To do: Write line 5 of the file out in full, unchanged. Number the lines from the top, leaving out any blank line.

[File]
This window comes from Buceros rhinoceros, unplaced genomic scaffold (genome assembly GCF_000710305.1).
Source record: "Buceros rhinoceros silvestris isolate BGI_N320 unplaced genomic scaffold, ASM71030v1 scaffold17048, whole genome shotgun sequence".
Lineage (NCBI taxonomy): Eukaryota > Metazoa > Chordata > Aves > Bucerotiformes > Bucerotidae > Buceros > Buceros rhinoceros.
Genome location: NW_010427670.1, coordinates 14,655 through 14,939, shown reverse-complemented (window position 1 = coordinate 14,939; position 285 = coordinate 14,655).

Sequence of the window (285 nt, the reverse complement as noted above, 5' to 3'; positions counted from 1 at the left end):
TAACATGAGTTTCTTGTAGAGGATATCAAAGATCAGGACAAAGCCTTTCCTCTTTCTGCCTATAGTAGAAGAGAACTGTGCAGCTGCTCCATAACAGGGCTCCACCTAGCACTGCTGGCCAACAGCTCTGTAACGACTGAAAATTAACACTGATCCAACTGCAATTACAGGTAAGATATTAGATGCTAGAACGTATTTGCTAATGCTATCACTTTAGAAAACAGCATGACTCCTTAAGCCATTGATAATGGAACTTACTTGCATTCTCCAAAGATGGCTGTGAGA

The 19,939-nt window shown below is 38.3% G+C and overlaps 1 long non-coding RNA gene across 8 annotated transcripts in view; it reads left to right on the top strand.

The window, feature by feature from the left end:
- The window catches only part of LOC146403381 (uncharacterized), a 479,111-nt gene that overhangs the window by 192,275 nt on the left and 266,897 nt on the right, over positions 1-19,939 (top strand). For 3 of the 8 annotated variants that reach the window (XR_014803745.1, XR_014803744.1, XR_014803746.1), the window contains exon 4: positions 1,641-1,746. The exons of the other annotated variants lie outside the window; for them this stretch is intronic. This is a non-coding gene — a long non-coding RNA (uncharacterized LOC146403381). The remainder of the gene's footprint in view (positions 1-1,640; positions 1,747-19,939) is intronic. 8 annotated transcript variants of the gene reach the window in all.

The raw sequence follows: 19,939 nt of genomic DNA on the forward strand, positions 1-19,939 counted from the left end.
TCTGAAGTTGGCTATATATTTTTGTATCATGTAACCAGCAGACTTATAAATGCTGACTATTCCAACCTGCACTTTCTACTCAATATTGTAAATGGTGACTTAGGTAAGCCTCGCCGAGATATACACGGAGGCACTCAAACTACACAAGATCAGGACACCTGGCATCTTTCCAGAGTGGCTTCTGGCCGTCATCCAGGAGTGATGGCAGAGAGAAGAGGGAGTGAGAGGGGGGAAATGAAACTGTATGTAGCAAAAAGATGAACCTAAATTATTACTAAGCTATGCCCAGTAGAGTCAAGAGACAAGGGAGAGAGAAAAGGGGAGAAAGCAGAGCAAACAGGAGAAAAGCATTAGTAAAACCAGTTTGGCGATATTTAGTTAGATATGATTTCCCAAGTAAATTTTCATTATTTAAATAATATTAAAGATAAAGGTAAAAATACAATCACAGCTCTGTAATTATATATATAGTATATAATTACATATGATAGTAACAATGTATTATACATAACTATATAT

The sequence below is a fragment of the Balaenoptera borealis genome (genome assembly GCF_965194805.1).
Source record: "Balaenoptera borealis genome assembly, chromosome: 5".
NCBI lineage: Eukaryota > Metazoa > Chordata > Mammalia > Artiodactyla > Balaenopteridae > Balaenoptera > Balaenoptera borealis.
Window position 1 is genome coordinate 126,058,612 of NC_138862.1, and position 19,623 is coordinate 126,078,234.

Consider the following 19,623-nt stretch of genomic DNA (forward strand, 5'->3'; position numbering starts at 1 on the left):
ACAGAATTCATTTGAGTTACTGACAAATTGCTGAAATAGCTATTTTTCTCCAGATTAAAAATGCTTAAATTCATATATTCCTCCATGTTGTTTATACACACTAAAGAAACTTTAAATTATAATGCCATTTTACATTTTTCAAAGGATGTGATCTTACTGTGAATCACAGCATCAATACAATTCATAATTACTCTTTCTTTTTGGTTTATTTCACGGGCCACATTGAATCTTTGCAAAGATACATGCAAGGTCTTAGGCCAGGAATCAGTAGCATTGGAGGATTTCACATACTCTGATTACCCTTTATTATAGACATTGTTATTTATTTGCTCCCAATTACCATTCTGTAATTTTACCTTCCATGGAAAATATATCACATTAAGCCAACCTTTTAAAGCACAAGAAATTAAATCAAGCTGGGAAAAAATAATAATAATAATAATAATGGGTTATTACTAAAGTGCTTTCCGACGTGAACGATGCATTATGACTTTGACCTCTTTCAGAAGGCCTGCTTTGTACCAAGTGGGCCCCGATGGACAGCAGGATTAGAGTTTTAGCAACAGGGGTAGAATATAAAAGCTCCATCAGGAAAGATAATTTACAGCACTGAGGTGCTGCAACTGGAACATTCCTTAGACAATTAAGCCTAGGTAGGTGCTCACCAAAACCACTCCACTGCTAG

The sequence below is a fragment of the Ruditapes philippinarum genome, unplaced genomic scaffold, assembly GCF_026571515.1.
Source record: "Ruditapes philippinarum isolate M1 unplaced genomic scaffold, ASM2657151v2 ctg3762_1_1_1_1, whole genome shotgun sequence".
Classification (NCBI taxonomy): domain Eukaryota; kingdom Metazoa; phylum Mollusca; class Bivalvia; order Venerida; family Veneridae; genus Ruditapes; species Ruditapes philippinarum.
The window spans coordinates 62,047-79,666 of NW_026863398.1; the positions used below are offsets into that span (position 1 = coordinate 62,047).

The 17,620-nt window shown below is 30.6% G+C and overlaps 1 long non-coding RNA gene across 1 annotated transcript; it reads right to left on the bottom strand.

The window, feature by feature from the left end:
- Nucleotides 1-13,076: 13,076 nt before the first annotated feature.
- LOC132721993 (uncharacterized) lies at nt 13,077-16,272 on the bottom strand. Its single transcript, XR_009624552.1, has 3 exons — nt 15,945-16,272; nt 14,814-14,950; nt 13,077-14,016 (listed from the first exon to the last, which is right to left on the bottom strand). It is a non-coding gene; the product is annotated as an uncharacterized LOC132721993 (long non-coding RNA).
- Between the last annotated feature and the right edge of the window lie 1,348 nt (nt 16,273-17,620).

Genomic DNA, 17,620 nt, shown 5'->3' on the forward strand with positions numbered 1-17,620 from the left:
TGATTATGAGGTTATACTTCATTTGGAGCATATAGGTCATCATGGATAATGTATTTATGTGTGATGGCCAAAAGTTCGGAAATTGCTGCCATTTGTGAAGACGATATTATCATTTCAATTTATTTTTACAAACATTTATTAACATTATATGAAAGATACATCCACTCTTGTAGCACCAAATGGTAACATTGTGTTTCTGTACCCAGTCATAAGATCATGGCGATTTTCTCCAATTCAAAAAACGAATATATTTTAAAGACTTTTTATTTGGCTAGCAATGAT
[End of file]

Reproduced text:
Sequence of the window (285 nt, the reverse complement as noted above, 5' to 3'; positions counted from 1 at the left end):